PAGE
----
Sierra Club Endorses Repeal of Wolf as Game Species
The successful recovery of the gray wolf in the Western Great Lakes region is a testament to the effectiveness of wildlife management based on scientific principles and public education. The US Fish and Wildlife Service's decision to delist the wolf as endangered in Michigan in 2011 was partly based on the Michigan Department of Natural Resources (DNR) adoption of a Wolf Management Plan developed with wildlife experts, tribal representatives, hunters, animal rights organizations and conservationists, including Sierra Club. The plan directed the DNR to conduct five years of scientific study and public education once delisting occurred to lay a solid base for future management decisions regarding the wolf.
In the 2012 lame duck session, Michigan's legislature changed the wolf's status from a non-game to game species even though the Michigan DNR has not implemented the studies and education activities required in the plan. Public Act 520 of 2012 also erroneously claims the law is needed to reduce human/wolf conflicts, in particular predation on livestock. In fact, the Wolf Management Plan allows for the removal of problem wolves, including through lethal means, to address exactly these kinds of problems.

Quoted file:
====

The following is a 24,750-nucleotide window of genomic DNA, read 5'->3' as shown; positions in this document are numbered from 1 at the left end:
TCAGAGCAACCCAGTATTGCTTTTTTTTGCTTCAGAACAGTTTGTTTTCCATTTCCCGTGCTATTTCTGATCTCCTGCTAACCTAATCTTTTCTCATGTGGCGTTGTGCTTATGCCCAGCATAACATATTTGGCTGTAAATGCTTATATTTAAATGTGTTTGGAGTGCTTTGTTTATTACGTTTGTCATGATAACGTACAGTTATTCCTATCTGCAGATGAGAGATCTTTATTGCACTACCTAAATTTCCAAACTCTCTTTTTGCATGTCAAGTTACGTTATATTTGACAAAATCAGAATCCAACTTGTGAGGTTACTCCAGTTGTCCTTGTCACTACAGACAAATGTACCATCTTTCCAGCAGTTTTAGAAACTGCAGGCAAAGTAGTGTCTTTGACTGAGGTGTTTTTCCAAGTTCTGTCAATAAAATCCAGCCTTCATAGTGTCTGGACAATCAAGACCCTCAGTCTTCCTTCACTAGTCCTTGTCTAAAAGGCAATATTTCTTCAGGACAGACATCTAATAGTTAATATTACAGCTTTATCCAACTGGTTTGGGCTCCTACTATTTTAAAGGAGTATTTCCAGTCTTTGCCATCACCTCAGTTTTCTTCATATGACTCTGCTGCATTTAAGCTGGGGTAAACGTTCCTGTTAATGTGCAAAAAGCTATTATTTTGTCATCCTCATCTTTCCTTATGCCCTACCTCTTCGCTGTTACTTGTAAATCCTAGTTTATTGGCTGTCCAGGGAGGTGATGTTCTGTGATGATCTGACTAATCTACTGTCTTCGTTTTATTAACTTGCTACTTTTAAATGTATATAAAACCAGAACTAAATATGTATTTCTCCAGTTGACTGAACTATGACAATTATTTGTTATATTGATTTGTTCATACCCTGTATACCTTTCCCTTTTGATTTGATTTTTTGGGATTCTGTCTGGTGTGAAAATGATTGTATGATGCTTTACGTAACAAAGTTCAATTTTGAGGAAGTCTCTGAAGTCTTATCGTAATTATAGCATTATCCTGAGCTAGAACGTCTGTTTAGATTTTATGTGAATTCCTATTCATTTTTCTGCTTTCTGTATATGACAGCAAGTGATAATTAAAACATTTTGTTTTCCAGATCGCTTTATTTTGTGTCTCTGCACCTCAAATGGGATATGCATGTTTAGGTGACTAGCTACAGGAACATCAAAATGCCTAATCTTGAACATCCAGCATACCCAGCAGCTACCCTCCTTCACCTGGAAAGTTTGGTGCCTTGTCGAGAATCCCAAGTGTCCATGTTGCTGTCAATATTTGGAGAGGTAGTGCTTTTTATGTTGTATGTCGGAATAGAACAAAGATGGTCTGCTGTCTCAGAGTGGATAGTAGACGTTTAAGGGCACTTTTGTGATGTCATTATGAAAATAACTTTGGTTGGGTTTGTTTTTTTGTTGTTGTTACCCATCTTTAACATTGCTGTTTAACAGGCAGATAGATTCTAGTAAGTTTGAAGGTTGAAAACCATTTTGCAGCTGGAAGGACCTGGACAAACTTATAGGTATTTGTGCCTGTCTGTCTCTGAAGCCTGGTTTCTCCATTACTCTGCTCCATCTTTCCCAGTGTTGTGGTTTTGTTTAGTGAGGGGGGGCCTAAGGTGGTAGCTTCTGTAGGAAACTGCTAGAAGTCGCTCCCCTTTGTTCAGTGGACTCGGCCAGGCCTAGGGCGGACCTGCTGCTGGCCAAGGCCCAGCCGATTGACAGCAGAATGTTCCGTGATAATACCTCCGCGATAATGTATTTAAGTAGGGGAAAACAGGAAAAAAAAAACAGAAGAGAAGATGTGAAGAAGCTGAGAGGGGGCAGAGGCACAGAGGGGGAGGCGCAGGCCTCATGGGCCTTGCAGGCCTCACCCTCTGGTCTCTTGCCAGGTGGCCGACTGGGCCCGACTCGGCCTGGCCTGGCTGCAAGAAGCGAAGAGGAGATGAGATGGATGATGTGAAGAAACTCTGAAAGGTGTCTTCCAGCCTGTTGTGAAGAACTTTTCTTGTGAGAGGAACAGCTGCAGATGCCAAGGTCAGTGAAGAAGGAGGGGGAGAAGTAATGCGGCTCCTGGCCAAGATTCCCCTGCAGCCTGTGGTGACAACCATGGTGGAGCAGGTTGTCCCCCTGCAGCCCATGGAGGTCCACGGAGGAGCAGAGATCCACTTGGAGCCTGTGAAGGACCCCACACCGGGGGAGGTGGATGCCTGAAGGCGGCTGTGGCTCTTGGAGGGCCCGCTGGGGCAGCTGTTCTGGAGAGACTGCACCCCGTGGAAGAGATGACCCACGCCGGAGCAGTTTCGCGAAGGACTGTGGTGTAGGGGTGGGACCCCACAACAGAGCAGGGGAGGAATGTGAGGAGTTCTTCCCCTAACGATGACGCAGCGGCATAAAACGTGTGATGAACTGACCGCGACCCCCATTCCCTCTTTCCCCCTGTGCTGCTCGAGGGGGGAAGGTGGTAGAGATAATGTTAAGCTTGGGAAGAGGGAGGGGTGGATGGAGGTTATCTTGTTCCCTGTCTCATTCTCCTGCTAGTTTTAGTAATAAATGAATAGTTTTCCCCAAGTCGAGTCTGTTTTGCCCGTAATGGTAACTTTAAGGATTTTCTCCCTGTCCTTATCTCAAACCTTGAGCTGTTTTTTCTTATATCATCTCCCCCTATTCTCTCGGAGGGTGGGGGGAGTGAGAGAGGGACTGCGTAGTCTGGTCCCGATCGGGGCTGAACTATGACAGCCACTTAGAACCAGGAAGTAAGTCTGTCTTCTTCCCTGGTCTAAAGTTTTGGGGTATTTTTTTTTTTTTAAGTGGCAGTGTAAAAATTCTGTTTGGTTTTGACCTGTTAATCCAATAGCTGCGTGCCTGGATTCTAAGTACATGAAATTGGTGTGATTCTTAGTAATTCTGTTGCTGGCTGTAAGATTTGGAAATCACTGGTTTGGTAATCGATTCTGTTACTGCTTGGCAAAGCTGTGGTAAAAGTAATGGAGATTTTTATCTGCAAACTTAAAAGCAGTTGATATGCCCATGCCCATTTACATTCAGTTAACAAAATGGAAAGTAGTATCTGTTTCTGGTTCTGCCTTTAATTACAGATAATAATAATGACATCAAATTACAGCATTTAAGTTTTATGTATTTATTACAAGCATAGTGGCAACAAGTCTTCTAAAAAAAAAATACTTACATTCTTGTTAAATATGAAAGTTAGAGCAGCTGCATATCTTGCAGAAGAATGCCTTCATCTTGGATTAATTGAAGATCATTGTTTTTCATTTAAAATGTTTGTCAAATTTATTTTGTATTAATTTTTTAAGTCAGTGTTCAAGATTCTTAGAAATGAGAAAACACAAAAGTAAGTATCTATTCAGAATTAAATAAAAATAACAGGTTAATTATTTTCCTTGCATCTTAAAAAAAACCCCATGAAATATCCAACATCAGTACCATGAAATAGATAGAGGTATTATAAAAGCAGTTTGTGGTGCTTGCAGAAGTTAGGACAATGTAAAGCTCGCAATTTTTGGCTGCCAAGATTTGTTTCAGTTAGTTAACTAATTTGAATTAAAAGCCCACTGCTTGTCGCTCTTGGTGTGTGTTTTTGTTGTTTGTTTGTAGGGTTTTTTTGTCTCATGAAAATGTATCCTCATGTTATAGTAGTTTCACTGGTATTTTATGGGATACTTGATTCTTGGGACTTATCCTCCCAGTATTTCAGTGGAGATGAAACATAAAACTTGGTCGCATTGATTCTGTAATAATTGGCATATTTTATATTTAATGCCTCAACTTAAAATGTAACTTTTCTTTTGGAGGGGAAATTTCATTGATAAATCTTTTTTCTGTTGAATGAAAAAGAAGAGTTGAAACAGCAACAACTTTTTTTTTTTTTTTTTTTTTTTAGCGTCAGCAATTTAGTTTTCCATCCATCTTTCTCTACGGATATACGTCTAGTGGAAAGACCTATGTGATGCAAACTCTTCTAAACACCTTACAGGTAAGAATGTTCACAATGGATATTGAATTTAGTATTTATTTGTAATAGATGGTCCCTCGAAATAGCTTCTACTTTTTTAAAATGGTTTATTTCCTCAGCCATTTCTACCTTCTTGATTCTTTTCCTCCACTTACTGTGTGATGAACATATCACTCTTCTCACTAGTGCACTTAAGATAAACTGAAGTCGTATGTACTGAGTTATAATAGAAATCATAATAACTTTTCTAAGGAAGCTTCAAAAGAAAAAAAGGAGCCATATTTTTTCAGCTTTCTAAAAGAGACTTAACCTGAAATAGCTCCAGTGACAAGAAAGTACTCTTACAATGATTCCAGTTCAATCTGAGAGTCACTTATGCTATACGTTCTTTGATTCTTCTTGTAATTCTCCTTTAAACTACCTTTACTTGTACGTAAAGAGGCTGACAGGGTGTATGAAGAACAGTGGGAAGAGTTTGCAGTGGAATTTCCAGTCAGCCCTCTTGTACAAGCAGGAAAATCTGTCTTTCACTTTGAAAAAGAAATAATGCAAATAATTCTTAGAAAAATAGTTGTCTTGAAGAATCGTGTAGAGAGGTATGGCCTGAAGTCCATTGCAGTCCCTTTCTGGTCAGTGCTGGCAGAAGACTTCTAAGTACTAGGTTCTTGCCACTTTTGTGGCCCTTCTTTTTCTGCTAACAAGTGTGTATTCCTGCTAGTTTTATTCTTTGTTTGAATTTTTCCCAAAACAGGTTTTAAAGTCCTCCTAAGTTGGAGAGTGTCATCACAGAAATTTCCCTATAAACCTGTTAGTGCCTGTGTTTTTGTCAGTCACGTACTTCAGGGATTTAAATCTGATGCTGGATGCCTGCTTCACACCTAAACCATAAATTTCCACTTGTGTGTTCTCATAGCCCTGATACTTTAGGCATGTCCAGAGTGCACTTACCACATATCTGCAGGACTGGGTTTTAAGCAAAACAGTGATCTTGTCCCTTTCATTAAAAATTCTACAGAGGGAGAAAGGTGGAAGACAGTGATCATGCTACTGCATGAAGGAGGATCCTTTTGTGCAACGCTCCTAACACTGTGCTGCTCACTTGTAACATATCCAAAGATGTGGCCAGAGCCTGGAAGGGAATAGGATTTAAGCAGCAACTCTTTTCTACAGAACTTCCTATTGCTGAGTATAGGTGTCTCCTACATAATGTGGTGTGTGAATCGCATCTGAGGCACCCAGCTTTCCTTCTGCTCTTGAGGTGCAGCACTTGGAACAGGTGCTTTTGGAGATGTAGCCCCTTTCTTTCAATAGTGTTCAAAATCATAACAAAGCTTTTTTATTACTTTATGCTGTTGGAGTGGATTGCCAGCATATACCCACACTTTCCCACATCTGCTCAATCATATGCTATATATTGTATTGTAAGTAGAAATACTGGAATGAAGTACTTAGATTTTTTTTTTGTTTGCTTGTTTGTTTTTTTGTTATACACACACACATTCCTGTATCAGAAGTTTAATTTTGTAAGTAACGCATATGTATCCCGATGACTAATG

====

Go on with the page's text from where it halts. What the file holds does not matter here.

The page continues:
After seriously considering the issue, Michigan Sierra Club's leaders have voted to support a referendum to repeal Public Act 520. Sierra Club does support regulated, periodic hunting of wildlife "when based on sufficient scientifically valid biological data and when consistent with all other management purposes" but has concluded that this law fails to meet that standard.